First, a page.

Whilst St John's has a number of things going for it the one thing you don't get is rest and with a longish trip coming up that's what we wanted. Hedley and Karen took us, by car, to look at Petty Harbour a few miles south of St J's and having chatted to a couple of locals we decided to move there. H&K came with us for the seven mile trip and before long we were entering the narrow harbour. Once inside the ebbing current became very evident as in a moment of inattention I allowed the bow to fall off and the current swept us sideways. No doubt our guests wondered what on earth we were up to but we regained control and eventually docked alongside. That afternoon we had a stream of visitors as locals wandered down to see what we were about and several new friends were made. No doubt about it; Hannah certainly attracts fans.
The locals were very friendly but unfortunately the harbour isn't. With any wind from an easterly quarter a, sometimes violent, surge sets up and although we tried numerous techniques nothing we did seemed to make a difference. We're limited by our draft as much of the harbour is too shallow for us but looking at the fishing boats on the other side I'm not sure it would have made much difference. We even tried, with permission, to tie up on the dinghy pontoon which put us beam on to the ebbing stream and, whilst it eased the surging issue it raised the possibility that we may very well snap the chains holding the thing to the harbour wall. Sleep would have been impossible and we opted to leave at 9pm June 3, into a lumpy swell and not much wind. Not a good start.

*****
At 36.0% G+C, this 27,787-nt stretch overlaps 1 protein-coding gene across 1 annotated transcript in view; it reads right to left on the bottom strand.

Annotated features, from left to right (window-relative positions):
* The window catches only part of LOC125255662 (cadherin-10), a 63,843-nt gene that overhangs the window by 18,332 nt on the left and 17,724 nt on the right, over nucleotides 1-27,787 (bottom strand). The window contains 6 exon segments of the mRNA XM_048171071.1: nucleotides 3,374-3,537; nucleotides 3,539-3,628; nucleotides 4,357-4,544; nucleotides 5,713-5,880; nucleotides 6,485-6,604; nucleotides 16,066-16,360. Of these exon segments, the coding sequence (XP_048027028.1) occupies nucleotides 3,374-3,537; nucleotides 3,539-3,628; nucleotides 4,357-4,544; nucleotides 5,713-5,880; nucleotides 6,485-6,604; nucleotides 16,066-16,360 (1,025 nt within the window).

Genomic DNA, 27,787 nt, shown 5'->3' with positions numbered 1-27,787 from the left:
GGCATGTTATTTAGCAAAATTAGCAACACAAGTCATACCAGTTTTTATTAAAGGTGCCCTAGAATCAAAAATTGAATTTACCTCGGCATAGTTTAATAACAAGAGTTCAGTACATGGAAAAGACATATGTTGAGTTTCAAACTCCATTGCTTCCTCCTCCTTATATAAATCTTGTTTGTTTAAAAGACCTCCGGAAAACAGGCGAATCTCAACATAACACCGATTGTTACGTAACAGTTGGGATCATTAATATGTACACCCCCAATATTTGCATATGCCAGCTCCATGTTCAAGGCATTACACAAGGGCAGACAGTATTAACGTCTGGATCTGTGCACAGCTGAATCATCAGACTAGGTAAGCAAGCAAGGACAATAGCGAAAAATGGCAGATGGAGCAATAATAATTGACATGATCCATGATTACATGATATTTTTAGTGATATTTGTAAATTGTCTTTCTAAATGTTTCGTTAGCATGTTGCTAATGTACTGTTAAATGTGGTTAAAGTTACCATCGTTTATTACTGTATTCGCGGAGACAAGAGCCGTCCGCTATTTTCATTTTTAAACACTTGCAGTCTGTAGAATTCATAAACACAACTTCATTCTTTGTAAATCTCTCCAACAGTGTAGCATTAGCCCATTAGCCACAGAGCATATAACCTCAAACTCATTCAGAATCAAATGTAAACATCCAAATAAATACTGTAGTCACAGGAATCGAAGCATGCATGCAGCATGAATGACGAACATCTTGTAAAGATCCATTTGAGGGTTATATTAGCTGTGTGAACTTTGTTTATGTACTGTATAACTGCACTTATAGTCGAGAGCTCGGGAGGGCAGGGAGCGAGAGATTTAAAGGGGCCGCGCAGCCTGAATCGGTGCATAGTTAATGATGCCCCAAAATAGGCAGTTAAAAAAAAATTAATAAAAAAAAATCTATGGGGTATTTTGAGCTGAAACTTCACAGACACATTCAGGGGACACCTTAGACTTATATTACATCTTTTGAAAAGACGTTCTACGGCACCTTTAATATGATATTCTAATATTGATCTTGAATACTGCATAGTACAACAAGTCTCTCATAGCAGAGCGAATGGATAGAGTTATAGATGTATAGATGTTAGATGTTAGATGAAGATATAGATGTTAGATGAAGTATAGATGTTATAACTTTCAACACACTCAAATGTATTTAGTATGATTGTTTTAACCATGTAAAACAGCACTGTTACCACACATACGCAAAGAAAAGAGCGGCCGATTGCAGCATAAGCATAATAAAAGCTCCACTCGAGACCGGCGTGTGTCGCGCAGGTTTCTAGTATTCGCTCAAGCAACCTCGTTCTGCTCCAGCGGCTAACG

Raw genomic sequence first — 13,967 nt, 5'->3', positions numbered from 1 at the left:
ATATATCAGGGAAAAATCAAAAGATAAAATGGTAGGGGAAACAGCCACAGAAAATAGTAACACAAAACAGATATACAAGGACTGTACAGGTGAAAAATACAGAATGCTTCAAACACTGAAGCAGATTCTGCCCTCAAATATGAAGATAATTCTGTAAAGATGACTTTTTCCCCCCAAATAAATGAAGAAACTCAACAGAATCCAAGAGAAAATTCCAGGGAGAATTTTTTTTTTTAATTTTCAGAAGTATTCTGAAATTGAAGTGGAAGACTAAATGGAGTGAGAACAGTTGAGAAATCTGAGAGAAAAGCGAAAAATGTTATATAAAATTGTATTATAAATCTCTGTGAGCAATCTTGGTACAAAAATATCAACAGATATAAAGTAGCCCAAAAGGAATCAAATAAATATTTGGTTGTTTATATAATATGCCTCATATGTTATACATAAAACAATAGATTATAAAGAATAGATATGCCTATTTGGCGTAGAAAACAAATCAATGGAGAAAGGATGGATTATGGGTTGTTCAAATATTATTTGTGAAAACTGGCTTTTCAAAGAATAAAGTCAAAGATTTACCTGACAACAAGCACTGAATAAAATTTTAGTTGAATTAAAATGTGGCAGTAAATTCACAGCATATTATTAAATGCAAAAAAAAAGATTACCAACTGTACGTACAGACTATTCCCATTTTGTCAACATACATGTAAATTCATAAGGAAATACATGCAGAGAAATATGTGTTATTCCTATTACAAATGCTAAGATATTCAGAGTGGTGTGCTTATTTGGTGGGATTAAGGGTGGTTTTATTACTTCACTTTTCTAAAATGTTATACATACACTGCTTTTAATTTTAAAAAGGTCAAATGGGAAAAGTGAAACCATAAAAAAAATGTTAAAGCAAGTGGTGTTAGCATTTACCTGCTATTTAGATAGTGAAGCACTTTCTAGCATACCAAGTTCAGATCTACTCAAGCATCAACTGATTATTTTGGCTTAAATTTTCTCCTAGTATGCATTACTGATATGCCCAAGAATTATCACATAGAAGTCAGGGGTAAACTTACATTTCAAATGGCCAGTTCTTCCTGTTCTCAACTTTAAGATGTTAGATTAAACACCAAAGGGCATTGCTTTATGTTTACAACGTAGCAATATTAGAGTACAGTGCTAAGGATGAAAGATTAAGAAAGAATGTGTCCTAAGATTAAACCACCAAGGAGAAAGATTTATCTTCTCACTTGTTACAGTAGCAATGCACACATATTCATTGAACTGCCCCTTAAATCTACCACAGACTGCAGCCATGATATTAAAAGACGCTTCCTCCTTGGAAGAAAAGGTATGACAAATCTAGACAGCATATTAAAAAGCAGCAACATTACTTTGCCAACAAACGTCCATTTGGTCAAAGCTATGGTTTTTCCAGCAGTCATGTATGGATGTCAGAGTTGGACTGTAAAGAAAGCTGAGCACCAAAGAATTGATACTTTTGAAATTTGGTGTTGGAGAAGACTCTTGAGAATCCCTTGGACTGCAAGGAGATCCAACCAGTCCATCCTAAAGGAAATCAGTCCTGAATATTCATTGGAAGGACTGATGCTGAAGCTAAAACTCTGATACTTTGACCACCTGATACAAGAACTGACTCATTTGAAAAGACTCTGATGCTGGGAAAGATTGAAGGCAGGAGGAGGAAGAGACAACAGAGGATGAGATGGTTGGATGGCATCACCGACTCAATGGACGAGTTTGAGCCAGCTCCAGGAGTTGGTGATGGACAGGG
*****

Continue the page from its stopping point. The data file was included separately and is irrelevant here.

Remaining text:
The first two days, as expected, were foggy but our real concern was how far south the ice had got. The ice-charts suggested we should work our way east before making any northerly and so we did. But toward the end of the second day we spoke to a fishing boat who had seen no ice and we cut the corner and started the journey north east. The intention was to give Cape Farewell a wide berth and then hopefully make a quick passage to Iceland avoiding as much of the bad weather that comes out of Hudson Bay as possible. “No plan survives contact with the enemy” as Tilman was fond of quoting and so it was with us. A day or so later we heard a metallic sound on the deck but couldn't find what the cause had been. We subsequently found the nut has dropped off the gooseneck bolt and in the intervening period the bolt had begun to work itself out. Luckily no damage was done but it was a sharp kick up the arse to take a bit more care. 5 days out and we were picking up weather from passing ships and we were told that we could expect 35 knots + and 4 metre seas (13') from the NW. We opted to turn away from it to take the waves more on the quarter than the beam and under trys'l, storm stays'l and spitfire (what is he talking about!!) we raced along at 6 or 7 knots completely comfortable and relaxed. As it eased a day later we hoped to head back onto our course but the seas remained lumpy and water over the deck and then below savaged morale and we hove to to let the sea sort its self out. The morale was a real problem for me as I couldn't really settle into the trip and I found myself longing for it to be over. As we continued to get pushed east rather than NE, the angle to Iceland narrowed and the wind favoured a direct crossing to Scotland that's what we opted to do. In the whole trip we had two sunny days but the predominant colour was grey:sea, sky, mood. We seemed to be mentally caught between the old and new destination........